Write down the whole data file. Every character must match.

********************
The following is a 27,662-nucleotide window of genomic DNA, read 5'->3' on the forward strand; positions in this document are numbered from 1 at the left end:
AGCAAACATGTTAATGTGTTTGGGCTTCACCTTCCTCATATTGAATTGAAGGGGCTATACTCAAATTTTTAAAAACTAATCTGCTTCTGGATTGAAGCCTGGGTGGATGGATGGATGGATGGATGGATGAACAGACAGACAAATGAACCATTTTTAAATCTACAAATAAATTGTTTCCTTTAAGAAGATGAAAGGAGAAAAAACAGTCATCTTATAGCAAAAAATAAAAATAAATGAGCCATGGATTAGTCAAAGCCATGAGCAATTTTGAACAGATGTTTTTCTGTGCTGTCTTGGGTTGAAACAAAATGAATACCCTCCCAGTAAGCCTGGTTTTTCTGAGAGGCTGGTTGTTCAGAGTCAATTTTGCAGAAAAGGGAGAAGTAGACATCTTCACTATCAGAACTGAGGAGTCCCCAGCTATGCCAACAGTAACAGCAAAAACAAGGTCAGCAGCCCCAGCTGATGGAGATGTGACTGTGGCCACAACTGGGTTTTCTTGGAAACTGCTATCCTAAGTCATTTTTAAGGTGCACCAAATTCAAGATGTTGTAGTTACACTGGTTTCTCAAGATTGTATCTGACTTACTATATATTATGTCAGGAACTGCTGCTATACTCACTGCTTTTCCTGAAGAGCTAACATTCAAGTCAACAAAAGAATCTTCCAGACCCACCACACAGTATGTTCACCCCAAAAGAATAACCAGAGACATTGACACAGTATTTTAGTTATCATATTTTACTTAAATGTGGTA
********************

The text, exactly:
The following is a 27,662-nucleotide window of genomic DNA, read 5'->3' on the forward strand; positions in this document are numbered from 1 at the left end:
AGCAAACATGTTAATGTGTTTGGGCTTCACCTTCCTCATATTGAATTGAAGGGGCTATACTCAAATTTTTAAAAACTAATCTGCTTCTGGATTGAAGCCTGGGTGGATGGATGGATGGATGGATGGATGAACAGACAGACAAATGAACCATTTTTAAATCTACAAATAAATTGTTTCCTTTAAGAAGATGAAAGGAGAAAAAACAGTCATCTTATAGCAAAAAATAAAAATAAATGAGCCATGGATTAGTCAAAGCCATGAGCAATTTTGAACAGATGTTTTTCTGTGCTGTCTTGGGTTGAAACAAAATGAATACCCTCCCAGTAAGCCTGGTTTTTCTGAGAGGCTGGTTGTTCAGAGTCAATTTTGCAGAAAAGGGAGAAGTAGACATCTTCACTATCAGAACTGAGGAGTCCCCAGCTATGCCAACAGTAACAGCAAAAACAAGGTCAGCAGCCCCAGCTGATGGAGATGTGACTGTGGCCACAACTGGGTTTTCTTGGAAACTGCTATCCTAAGTCATTTTTAAGGTGCACCAAATTCAAGATGTTGTAGTTACACTGGTTTCTCAAGATTGTATCTGACTTACTATATATTATGTCAGGAACTGCTGCTATACTCACTGCTTTTCCTGAAGAGCTAACATTCAAGTCAACAAAAGAATCTTCCAGACCCACCACACAGTATGTTCACCCCAAAAGAATAACCAGAGACATTGACACAGTATTTTAGTTATCATATTTTACTTAAATGTGGTA